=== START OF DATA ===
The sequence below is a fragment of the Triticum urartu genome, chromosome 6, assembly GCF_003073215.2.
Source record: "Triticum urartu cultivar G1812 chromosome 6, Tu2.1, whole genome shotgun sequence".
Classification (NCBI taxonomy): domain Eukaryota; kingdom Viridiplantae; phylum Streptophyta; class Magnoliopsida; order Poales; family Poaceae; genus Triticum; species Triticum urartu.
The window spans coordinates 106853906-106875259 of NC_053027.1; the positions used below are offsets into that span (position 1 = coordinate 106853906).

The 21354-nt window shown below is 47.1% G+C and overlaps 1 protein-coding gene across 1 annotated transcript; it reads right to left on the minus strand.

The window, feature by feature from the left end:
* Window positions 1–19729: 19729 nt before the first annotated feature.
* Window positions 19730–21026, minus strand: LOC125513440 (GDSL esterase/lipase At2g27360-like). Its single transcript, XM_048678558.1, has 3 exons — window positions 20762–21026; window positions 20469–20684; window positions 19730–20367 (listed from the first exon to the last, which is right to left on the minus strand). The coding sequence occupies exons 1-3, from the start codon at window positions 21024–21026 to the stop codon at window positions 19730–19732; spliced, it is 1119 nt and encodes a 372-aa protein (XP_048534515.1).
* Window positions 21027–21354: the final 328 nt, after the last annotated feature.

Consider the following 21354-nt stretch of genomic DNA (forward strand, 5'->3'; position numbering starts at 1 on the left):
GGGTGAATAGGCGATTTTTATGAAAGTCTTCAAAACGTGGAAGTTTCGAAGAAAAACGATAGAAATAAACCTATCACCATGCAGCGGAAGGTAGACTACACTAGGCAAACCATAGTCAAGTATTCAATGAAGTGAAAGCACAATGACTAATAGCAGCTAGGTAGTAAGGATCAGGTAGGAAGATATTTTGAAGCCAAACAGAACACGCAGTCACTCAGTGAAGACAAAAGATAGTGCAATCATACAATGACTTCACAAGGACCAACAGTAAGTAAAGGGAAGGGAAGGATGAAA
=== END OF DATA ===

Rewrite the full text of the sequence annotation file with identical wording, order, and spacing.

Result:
The sequence below is a fragment of the Triticum urartu genome, chromosome 6, assembly GCF_003073215.2.
Source record: "Triticum urartu cultivar G1812 chromosome 6, Tu2.1, whole genome shotgun sequence".
Classification (NCBI taxonomy): domain Eukaryota; kingdom Viridiplantae; phylum Streptophyta; class Magnoliopsida; order Poales; family Poaceae; genus Triticum; species Triticum urartu.
The window spans coordinates 106853906-106875259 of NC_053027.1; the positions used below are offsets into that span (position 1 = coordinate 106853906).

The 21354-nt window shown below is 47.1% G+C and overlaps 1 protein-coding gene across 1 annotated transcript; it reads right to left on the minus strand.

The window, feature by feature from the left end:
* Window positions 1–19729: 19729 nt before the first annotated feature.
* Window positions 19730–21026, minus strand: LOC125513440 (GDSL esterase/lipase At2g27360-like). Its single transcript, XM_048678558.1, has 3 exons — window positions 20762–21026; window positions 20469–20684; window positions 19730–20367 (listed from the first exon to the last, which is right to left on the minus strand). The coding sequence occupies exons 1-3, from the start codon at window positions 21024–21026 to the stop codon at window positions 19730–19732; spliced, it is 1119 nt and encodes a 372-aa protein (XP_048534515.1).
* Window positions 21027–21354: the final 328 nt, after the last annotated feature.

Consider the following 21354-nt stretch of genomic DNA (forward strand, 5'->3'; position numbering starts at 1 on the left):
GGGTGAATAGGCGATTTTTATGAAAGTCTTCAAAACGTGGAAGTTTCGAAGAAAAACGATAGAAATAAACCTATCACCATGCAGCGGAAGGTAGACTACACTAGGCAAACCATAGTCAAGTATTCAATGAAGTGAAAGCACAATGACTAATAGCAGCTAGGTAGTAAGGATCAGGTAGGAAGATATTTTGAAGCCAAACAGAACACGCAGTCACTCAGTGAAGACAAAAGATAGTGCAATCATACAATGACTTCACAAGGACCAACAGTAAGTAAAGGGAAGGGAAGGATGAAA